This Texas Pinto Beans with Ham Hock Recipe is one we finally put down on paper a few years ago. As in most kitchens across the country, these recipes are passed down. And the measurement of ingredients was not a hard fast rule, it was kinda up to the cook’s taste buds on that given day.
We grew up eating pinto beans at almost every meal. Other than breakfast, our menu was always pinto beans with ham hocks, fried tators, (not to be confused with french fries) macaroni and canned tomatoes served with a big cast iron skillet of cornbread.
A pot of beans was always a staple at our house growing up, I really don’t remember when mama didn’t have a pot of beans on the stove. Mama used ham hocks in her pinto beans, I’m sure because ham hocks were cheap and money was tight when I was a kid. And mama didn’t call these Texas Pinto Beans nor did she consider using ham hocks a special ingredient in her recipe, I think it was her way of giving us a little extra protein.
After I left home, it was years and years before I could eat pinto beans, in my mind they were a poor mans food and I linked that to rough financial times. That and biscuits and gravy, I know, we crave that stuff now. But when we had biscuits and gravy when I was a kid it was because mama didn’t have bacon nor eggs in the fridge and she never bought dry cereal.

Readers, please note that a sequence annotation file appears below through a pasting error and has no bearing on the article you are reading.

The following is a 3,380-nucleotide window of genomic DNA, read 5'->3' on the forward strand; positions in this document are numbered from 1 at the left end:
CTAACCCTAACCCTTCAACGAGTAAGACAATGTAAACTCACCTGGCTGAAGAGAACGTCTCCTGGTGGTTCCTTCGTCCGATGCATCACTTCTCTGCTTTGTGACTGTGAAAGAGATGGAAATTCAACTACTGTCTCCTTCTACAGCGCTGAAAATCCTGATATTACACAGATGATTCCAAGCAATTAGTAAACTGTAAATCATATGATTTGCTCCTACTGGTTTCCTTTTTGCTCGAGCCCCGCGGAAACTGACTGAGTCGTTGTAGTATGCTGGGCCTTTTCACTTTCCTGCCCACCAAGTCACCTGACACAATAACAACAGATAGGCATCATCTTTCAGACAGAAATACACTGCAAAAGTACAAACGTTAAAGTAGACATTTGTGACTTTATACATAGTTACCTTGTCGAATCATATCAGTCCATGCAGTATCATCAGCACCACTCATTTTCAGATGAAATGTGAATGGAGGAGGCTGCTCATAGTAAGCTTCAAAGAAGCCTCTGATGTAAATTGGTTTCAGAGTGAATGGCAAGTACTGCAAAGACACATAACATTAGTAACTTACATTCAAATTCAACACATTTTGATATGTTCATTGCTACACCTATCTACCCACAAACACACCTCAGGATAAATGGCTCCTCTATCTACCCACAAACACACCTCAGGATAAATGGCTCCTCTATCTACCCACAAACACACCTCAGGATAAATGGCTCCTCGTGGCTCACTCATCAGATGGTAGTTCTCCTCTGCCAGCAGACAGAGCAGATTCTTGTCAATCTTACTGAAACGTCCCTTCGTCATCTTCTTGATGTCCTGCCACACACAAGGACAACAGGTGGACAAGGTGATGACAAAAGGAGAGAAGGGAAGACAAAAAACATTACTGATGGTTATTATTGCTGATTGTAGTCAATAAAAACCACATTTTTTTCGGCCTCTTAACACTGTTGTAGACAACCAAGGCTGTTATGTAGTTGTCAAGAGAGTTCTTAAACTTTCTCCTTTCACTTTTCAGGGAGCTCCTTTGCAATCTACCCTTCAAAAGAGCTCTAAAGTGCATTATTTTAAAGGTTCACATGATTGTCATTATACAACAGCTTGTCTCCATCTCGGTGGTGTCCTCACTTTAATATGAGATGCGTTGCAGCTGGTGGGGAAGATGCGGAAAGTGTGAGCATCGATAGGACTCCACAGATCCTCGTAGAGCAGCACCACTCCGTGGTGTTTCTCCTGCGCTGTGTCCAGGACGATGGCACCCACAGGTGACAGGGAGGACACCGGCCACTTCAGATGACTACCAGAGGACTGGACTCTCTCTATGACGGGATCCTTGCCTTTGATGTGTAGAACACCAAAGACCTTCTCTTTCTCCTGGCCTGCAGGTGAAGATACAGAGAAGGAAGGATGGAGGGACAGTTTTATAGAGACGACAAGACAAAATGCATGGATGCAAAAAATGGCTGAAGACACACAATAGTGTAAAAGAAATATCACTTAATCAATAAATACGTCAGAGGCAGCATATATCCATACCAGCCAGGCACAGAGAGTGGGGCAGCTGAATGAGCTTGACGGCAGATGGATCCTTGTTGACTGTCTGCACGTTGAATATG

Of course, I outgrew all this and realized my childhood was nothing to be ashamed of nor run from, it was like so many other childhoods during that time. We were raised by parents that grew up in the depression era and they made every penny count. Today I am proud of my childhood history and the fact that my children had a life so much easier.
I also realized it was hard to eat a plate of BBQ without a side of beans and who can live in Texas without a plate of Texas Brisket with a good size helping of beans on the side. And I married my sweet food loving hubby who craves pinto beans so we begin cooking them again. And he is my seasoner, he is the one that does the taste test for salt, flavorings etc and he is always right.
So we took pen to paper and with our cast iron dutch oven, we wrote the best Texas Pinto Beans with Ham Hock Recipe. We follow this to a tea and it’s always great. We have even doubled it and it works.
Did you know that pinto beans are in fact a very healthy food? Loaded with fiber, protein (15 grams per 1 cup)? I now view these beans as comfort food embedded deep in our Texas roots and I think a little of mama making ends meet with this big pot of beans, where she filled our bellies with good food even though her wallet was sometimes empty.
And who knew all that much used worn out kitchen items, furniture and decorating items that mama used until they fell apart to save money are now treasured and are called shabby chic.